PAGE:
I haven’t spoken to her since and my life has been all the better for it. We were in several classes together throughout the rest of our time at secondary school and we simply pretended the other didn’t exist. She friended me on Facebook a while ago and I just ignored and blocked her.

    The reason I told this story is because I want you, OP, to see that just because you are at school with someone, doesn’t mean you have to endure this behaviour.

    You have to be prepared for the consequences though and plan accordingly. For me, I was already unpopular and lonely and losing A was hard, but I occupied myself with other things (ironically, something I did for a bit of fun, I now do as a career and would not have done so if I hadn’t used it to fill my lonely time).

    Is this girl popular? Influential? It doesn’t sound like it – it sounds like she is the type to successively alienate everyone she has been friends with – if she hadn’t, then she wouldn’t be so clingy and possessive about you.

    At the same time, be mindful of her feelings. Don’t be ‘A’ – new girl in school, picks up the loner then drops her once she’s made some new friends. Make it clear to S that the problems in your friendship are to do with certain behaviours and don’t be shy about calling her out on them – maybe she doesn’t realise she does it because no-one has ever told her?

    By all means create distance in your friendship and challenge her threatening behaviours – tell her that you find her behaviour threatening. Tell her that you don’t like her helping herself to your handbag (purse). Chances are she’ll get huffy with you in her own defence and sever the friendship herself. Always try to keep the moral high ground. Firmly set the boundaries in a way that can’t be misinterpreted – “I am uncomfortable with you going into my bag. Please stop helping yourself to things in my purse. I’m happy to lend them if you ask me.”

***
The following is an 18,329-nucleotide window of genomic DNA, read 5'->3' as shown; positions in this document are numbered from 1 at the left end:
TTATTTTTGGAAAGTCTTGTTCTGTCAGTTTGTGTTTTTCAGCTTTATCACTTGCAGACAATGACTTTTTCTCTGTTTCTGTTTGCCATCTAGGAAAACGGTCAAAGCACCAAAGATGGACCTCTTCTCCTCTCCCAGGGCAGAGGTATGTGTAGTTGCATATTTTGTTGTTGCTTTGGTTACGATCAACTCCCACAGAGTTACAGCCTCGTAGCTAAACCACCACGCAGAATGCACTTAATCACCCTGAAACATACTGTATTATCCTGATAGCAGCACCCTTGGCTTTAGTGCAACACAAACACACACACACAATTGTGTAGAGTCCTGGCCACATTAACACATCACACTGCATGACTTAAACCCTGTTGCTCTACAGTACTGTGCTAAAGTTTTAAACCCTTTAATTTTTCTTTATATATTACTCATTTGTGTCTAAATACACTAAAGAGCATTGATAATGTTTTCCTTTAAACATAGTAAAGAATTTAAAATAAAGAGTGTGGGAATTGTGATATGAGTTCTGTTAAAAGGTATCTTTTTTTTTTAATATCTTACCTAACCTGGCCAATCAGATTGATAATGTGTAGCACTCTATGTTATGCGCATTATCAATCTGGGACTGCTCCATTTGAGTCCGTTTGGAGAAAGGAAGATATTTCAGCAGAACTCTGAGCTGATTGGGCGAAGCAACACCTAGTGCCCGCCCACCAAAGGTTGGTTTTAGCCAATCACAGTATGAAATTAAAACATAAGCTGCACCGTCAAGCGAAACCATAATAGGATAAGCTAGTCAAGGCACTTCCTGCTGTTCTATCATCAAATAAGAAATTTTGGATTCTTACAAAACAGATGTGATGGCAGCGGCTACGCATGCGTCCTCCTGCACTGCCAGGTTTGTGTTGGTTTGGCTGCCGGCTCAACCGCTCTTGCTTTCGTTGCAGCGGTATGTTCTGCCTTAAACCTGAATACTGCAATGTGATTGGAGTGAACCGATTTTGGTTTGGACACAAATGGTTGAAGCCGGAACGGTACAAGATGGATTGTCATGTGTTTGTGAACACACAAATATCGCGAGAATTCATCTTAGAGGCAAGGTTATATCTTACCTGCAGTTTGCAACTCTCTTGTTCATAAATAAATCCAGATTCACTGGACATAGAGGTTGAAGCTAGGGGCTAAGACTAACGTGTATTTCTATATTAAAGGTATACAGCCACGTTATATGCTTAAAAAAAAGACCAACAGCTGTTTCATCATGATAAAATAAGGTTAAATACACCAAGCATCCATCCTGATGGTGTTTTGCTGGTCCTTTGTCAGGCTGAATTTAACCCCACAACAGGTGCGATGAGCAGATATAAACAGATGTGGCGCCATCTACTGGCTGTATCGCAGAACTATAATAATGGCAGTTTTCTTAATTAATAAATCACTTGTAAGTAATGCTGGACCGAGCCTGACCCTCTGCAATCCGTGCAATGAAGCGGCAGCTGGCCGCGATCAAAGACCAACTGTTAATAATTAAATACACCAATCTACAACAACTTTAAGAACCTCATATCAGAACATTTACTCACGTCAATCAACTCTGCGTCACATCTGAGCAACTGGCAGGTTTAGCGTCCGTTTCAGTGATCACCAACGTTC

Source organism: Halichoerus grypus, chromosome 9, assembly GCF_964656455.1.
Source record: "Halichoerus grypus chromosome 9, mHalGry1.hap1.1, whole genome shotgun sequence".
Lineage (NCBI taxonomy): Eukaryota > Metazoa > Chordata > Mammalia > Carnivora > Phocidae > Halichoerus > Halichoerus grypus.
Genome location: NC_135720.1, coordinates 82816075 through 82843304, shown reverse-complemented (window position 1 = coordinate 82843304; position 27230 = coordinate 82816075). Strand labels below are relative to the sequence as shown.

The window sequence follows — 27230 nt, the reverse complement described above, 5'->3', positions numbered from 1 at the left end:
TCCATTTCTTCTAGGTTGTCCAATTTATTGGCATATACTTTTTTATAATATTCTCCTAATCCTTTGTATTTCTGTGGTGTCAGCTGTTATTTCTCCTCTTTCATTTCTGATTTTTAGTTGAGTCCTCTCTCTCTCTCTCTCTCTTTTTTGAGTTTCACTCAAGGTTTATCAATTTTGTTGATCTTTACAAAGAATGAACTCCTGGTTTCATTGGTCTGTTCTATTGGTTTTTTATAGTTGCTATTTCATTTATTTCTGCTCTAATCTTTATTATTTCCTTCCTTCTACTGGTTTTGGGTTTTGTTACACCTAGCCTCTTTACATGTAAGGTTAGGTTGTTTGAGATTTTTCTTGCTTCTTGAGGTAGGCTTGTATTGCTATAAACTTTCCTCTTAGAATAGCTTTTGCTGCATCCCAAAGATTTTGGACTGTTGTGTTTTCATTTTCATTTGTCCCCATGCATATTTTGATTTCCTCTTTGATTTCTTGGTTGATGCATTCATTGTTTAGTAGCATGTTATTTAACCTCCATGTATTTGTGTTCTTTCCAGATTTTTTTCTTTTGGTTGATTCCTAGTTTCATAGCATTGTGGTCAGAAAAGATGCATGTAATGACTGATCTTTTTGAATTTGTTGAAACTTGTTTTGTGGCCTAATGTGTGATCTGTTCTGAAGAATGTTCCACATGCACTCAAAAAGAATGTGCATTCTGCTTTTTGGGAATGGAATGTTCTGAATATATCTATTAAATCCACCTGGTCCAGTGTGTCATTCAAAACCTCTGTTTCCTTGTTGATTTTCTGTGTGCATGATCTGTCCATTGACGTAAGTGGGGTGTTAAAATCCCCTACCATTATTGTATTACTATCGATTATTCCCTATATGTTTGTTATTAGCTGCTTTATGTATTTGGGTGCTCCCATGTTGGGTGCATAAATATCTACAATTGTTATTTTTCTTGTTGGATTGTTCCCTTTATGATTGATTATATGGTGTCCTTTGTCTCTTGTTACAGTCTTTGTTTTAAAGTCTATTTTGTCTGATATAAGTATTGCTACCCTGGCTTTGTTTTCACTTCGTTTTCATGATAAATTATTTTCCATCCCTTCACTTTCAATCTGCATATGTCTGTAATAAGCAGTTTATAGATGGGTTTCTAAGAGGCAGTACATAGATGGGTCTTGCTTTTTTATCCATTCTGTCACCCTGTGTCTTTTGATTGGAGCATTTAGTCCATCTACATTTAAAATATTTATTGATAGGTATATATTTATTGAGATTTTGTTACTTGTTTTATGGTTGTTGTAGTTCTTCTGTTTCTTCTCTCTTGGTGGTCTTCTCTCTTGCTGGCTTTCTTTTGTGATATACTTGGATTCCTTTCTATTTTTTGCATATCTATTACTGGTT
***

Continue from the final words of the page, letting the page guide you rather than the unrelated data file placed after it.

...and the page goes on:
• Pen^2 September 3, 2013, 5:08 am

    Admin has some excellent advice here. And yes, S. is a bully who is taking advantage of you. The sooner you stop this unhealthy and manipulative behaviour directed at you, the better. The longer it goes on, the harder it will be to do anything about it.

    I strongly, strongly recommend reading the “magic words” thread in the forum (do a search for it). Basically, the reason why so many people allow themselves to be bullied and taken advantage of is because we can’t find the right magic words. Words which are civil and polite, but which also won’t make someone get unreasonably upset at us. Words which we have every right to say and which are perfectly reasonable, but also which won’t make the other person throw a tantrum.

    Magic words don’t exist. Some people, no matter how reasonable and civil you are, are just going to get upset and be spiteful anyway. It is not right to think this is a reason to avoid standing up for yourself. If you are polite, civil, and fair, yet someone still isn’t going to be reasonable, it isn’t your fault and you shouldn’t feel guilty about it. “I asked her politely if she could please stop rummaging through my wallet , and she screamed at me and called me names and I had to walk on eggshells around her and let her overstep her boundaries even more as a means of apologising .”